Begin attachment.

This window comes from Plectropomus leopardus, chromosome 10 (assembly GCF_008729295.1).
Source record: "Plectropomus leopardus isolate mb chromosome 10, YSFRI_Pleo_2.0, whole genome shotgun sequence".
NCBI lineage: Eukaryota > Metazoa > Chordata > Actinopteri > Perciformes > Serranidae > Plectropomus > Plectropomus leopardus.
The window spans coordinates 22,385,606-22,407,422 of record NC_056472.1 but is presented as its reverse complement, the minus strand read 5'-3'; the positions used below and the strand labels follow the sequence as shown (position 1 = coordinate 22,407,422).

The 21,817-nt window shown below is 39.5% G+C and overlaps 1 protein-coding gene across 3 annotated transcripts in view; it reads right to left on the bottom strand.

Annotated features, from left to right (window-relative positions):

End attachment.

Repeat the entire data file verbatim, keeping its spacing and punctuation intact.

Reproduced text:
This window comes from Plectropomus leopardus, chromosome 10 (assembly GCF_008729295.1).
Source record: "Plectropomus leopardus isolate mb chromosome 10, YSFRI_Pleo_2.0, whole genome shotgun sequence".
NCBI lineage: Eukaryota > Metazoa > Chordata > Actinopteri > Perciformes > Serranidae > Plectropomus > Plectropomus leopardus.
The window spans coordinates 22,385,606-22,407,422 of record NC_056472.1 but is presented as its reverse complement, the minus strand read 5'-3'; the positions used below and the strand labels follow the sequence as shown (position 1 = coordinate 22,407,422).

The 21,817-nt window shown below is 39.5% G+C and overlaps 1 protein-coding gene across 3 annotated transcripts in view; it reads right to left on the bottom strand.

Annotated features, from left to right (window-relative positions):